Posted in Thoughts

Inclusivity

This week I was privileged to attend a Leadership Masterclass on the importance of inclusivity.  One of the reasons I attended was because I get frustrated trying to explain to colleagues about why inclusivity is so important.  I hoped that I would gain a better way to express that.  I’m not sure that I did that (as that’s rather more about me and my tendency to become, er, passionate), but I did get a lot out of it.

Dr Gillian Shapiro kicked off with a discussion on Inclusive Leadership in the Armed Forces, which I think really helped contextualise how this is an issue for the Armed Forces.  Did you know some of our latest engagement surveys show that only about 1/3 of our people feel valued?  For anyone that doesn’t think that’s a problem, you need to wake up.  Not only is it a problem for the organisation, but it is a problem for you (yes, YOU, the military person reading this blog – civvies, you’re let off this one for now ;)) because this is about YOUR leadership.

Caroline Waters then gave a talk called Challenging Attitudes to Leadership where she addressed Trust Leadership.  It was very inspiring and I’m sure I won’t do it any justice here at all.  But I’m going to repeat one thing that she talked about which was 5 things that make a difference  –  SCARF.

S – Status.  Did you know this is the most significant determinant of longevity and health?  We can all make our people feel like they have status, and feel valued, merely by giving positive feedback and searching out learning and development options for our staff.

C – Certainty – Involve people, break complex issues down for them and give them control in outcomes.

A – Autonomy – I loved this point as it relates to the Karasek 1979 job-demands control model (my favourite Psychology work-based model, for all your Occ Psych fellow geeks) which found that the stress of high job demands can be offset by giving autonomy – control – in how personnel can carry them out.  It can be as simple as allowing people when to set their own breaks.

R – Relatedness – It is impossible to build empathy in a competitive culture.  Studies have found that organisations that build a water-cooler conversation type environment are more productive.

F – Fairness – We have to build a perception of a fair exchange.

What I love most about this model is that it is something that we can all – regardless of the level we are at – do.  Even if you feel you can’t change much, you can contribute towards a more positive work environment by taking just a little of this model forward.

Finally, Mark Q McLane, Global Head of Diversity from Barclays, spoke.  Now I definitely cannot précis all of the pertinent points of his talk here.  But he had a wide variety of facts and figures about how inclusivity – which means making the most of and actively seeking diversity – is good for business. It amazes me that people need to be persuaded to take it seriously!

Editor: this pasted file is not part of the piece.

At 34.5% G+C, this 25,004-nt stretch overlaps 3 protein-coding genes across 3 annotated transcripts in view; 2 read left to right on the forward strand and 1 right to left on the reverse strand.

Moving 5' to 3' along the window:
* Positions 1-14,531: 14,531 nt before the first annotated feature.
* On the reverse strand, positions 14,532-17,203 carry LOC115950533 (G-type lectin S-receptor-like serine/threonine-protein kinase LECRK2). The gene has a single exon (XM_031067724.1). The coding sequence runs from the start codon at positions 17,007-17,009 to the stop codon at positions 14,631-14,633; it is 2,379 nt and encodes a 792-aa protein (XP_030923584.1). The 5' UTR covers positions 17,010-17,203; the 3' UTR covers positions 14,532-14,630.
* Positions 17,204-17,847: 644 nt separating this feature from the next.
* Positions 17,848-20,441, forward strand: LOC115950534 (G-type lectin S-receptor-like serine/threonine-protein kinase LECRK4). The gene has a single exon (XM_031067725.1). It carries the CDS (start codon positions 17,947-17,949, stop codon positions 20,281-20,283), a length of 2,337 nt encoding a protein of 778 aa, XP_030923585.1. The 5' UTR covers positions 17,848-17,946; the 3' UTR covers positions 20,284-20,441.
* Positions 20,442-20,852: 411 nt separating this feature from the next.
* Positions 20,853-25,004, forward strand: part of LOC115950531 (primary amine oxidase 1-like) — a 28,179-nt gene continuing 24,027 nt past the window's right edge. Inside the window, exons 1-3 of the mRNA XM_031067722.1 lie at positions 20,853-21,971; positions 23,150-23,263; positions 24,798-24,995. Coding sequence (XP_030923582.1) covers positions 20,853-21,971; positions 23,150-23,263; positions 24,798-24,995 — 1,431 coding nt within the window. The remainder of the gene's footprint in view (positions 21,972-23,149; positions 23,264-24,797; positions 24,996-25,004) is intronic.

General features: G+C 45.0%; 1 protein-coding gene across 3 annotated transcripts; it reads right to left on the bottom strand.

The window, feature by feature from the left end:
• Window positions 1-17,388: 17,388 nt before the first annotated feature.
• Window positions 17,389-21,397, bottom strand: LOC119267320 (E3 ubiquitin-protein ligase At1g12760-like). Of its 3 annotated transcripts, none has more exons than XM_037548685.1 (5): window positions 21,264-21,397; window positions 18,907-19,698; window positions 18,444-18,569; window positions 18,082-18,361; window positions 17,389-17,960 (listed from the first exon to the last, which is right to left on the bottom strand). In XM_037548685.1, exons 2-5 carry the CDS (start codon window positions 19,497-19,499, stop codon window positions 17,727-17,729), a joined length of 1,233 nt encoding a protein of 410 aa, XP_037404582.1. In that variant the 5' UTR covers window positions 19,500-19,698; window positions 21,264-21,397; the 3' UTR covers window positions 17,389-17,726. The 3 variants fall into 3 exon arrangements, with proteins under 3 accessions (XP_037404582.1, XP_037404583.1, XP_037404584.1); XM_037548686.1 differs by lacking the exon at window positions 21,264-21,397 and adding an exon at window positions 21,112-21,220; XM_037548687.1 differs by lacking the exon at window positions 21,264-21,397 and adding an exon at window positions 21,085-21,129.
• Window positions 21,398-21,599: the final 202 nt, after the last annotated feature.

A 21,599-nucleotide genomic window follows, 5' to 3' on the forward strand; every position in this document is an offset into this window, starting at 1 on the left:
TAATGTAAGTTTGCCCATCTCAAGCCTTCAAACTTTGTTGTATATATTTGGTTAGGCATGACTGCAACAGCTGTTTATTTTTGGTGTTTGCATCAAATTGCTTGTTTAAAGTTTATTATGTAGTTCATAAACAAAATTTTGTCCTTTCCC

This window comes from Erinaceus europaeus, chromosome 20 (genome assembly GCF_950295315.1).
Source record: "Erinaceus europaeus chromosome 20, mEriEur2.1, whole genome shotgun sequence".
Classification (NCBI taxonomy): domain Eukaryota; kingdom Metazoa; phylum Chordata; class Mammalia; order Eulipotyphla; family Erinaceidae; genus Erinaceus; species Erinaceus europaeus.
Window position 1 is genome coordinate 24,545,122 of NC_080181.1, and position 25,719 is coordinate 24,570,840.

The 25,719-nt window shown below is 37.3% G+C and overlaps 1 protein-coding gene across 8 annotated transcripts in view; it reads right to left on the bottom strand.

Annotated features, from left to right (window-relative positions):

Anyone that’s been reading me for a while will recognise that my future path doesn’t (at least immediately) lead to the corporate world, but that Masterclass prompted several thoughts.

1) If I have a next employer, they have to be 100% congruent with my own thoughts and goals on inclusivity.  (Which can be summed up as, hell yeah!)

2) I have to make sure that if I am employing people, I remember that I am as subject to unconscious bias as the next person.  It’s not enough to think, well I’m liberal and inclusive so that’s alright.  You have to continue working to ensure that your unconscious biases aren’t getting the better of you and your organisation.

3) The Barclays AFTER progamme, as mentioned by Mark McLane, might be worth a look…..

Advertisements

2 thoughts on “Inclusivity

    1. Dinz, that’s a good question. I think reduced face-to-face does have an impact in how we perceive we are valued. However, I don’t think that’s inevitable and if we continue to make an effort to properly evaluate and praise our staff we can overcome that limitation.
      I found the low number of personnel that feel valued both disappointing and surprising. There was a similarly low number of personnel that wanted to stay in service as long as possible. I rather suspect the 2 issues are related!

      Like

Leave a Reply

Fill in your details below or click an icon to log in:

WordPress.com Logo

You are commenting using your WordPress.com account. Log Out / Change )

Twitter picture

You are commenting using your Twitter account. Log Out / Change )

Facebook photo

You are commenting using your Facebook account. Log Out / Change )

Google+ photo

You are commenting using your Google+ account. Log Out / Change )

Connecting to %s